129 Evaluate the use of dynamic shelf life

Evaluate the use of dynamic shelf life

“Expiry date overdue” is the main reason for food waste in the value chain. A more flexible shelf life labelling throughout the year could help reduce food waste.

Shelf life is affected by several conditions that may vary. It is possible to specify increased shelf life in periods of time or for batches. This is termed as “dynamic shelf life». In practice, it means that overall shelf life can be expanded when conditions give the opportunity to do so.

The supplier should inform the customer if dynamic shelf life is applied.

According to the Mattilsynet (Norwegian Food Safety Authority), the use of dynamic shelf life within the current regulations: “It is the manufacturer who assesses and puts the shelf life of the food products. Manufacturers know the raw materials and processes used. Shelf life should be based on common and realistic conditions for transportation, storage and sales. This does not prevent manufacturers from taking into account that there may also be different external conditions for the shelf life of the foodstuffs. In practice, manufacturers often put the shelf life out of the most demanding but realistic conditions throughout the year. If the business has full control and overview of the terms, nothing stops them from choosing different shelf life throughout the year for the same product. This means the food is given a shelf life that is adapted to season, temperature and other conditions.”

More information can be found here: http://www.mattilsynet.no/mat_og_vann/merking_av_mat/generelle_krav_til_merking_av_mat/holdbarhetsmerking_paa_matvarer.2711

Examples of using dynamic shelf life that could have longer shelf life than often is the practice today:

  • Different temperatures throughout the year

In order to make a realistic assessment, the producer assumes that the products are stored in normal outdoor / room temperature for a shorter period of time through the value chain, such as transshipment, stock refills in stores, consumer carts, transport from store to home and in the home (in and out of the fridge and on the kitchen table). In summer, the outdoor / room temperature is higher and thus has a greater impact on shelf life. To make a realistic assessment, it’s normal to take into account the assumptions in the summer period and determine the shelf life based on this, and the same shelf life is normally used throughout the year.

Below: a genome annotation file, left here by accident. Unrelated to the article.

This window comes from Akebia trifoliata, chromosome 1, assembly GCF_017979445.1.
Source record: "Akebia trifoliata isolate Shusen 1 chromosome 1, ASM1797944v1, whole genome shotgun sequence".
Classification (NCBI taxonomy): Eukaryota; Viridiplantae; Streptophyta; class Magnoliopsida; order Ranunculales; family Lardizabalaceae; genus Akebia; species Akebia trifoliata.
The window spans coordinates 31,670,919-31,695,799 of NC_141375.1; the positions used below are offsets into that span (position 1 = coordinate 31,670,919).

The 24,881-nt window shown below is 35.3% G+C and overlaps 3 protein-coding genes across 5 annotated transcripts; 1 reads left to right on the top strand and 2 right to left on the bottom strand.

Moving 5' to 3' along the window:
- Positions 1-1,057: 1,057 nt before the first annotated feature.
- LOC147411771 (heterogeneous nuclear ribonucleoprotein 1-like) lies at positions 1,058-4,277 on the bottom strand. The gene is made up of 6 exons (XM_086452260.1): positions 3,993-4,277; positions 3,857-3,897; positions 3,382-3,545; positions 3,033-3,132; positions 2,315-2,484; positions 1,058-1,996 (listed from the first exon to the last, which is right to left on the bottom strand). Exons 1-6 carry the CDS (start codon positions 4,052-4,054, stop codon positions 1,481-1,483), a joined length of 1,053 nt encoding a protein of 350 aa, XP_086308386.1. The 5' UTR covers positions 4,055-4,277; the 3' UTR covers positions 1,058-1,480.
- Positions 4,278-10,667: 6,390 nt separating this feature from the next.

• Different shelf life based on different technology

Different companies may have different production methods and / or hygiene standards. To make a realistic assessment, the starting point is the technology that provides the shortest shelf life.

  • Different shelf life of raw materials

The regulations or internal rules stipulate that raw materials that are up to x days “old” may be used at any given time in the manufacturing process. Then the shelf life is determined by using x-day-old raw material each time. This even though you often use fresher raw materials than x days.

  • Different raw material quality

Raw material quality may vary naturally over a year, and in some cases this may affect shelf life. To make a realistic assessment, the raw material with the shortest shelf life is used, and normally uses the same shelf life of the finished foods throughout the year.

Dynamic shelf life and the EPD database

There is no need for any changes to the EPD database to utilize dynamic shelf life.

It is the product’s shortest shelf life during the year the supplier must register in the EPD database.

Published on: 31. July 2018